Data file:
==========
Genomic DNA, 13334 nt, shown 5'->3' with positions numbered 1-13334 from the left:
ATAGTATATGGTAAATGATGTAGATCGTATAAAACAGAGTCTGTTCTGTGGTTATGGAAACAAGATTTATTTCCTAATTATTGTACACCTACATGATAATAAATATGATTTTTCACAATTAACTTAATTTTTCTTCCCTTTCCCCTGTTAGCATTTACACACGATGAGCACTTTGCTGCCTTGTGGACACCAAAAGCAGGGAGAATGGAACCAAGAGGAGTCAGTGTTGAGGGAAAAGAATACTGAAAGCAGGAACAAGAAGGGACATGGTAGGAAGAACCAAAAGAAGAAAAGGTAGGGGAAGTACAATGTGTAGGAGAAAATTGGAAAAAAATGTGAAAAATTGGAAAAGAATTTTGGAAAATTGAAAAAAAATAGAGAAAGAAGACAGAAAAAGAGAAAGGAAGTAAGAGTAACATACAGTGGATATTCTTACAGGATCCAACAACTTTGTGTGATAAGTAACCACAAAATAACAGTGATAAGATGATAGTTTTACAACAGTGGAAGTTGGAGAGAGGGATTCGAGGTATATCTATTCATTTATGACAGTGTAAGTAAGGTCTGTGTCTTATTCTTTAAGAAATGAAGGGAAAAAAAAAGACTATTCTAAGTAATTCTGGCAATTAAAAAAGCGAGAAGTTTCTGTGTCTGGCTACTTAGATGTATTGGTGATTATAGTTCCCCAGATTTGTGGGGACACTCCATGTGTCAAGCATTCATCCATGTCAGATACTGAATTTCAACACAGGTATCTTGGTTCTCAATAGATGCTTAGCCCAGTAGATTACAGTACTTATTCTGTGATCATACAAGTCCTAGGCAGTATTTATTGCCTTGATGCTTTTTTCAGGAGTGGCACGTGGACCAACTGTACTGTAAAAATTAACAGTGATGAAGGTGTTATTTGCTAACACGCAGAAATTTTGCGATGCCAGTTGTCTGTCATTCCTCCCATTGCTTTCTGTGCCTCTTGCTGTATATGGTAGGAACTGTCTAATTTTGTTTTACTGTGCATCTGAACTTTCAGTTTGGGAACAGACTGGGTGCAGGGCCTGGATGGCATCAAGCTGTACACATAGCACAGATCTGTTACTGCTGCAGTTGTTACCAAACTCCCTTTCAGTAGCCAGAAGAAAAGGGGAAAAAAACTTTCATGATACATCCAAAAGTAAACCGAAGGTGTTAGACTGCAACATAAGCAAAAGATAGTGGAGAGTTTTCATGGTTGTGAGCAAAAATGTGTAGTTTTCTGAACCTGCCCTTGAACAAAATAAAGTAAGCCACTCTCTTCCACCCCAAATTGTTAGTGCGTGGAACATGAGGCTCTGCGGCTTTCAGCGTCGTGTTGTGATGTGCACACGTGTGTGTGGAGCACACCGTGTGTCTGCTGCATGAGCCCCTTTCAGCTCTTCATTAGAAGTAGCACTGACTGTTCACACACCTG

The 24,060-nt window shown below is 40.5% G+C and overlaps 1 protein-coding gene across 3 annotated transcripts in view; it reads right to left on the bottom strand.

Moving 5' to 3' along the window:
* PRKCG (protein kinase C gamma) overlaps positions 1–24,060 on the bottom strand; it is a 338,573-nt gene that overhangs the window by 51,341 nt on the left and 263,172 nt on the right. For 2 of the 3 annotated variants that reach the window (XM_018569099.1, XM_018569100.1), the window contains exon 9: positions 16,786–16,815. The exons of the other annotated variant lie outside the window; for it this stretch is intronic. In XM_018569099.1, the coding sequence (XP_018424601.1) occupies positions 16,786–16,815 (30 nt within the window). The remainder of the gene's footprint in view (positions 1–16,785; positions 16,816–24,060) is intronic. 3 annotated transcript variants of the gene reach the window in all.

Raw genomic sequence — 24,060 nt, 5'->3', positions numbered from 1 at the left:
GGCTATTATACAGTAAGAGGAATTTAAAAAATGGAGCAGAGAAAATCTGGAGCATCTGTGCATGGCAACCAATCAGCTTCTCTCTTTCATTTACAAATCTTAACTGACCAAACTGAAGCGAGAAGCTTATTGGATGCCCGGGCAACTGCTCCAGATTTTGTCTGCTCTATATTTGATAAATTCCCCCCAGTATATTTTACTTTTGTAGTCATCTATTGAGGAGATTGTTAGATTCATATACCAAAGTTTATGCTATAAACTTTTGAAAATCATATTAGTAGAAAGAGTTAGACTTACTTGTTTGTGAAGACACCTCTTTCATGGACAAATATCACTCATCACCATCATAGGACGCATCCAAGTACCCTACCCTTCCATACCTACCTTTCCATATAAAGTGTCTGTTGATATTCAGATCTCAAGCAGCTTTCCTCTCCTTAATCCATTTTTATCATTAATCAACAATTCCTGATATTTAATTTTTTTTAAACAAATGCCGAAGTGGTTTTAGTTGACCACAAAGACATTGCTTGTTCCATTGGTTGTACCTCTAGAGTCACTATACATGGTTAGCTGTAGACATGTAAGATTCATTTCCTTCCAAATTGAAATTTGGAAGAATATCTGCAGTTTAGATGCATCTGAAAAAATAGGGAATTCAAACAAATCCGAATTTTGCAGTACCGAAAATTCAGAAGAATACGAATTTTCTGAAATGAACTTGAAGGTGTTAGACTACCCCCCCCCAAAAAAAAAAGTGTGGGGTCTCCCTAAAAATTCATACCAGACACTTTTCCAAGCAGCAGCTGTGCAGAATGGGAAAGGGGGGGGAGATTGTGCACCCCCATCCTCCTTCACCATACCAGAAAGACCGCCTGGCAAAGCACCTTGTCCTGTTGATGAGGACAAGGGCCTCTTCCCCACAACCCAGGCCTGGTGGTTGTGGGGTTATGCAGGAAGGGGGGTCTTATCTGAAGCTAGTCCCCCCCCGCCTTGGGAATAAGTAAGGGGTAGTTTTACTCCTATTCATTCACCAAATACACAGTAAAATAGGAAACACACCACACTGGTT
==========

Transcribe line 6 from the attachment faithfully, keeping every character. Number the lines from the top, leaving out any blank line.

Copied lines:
Raw genomic sequence — 24,060 nt, 5'->3', positions numbered from 1 at the left: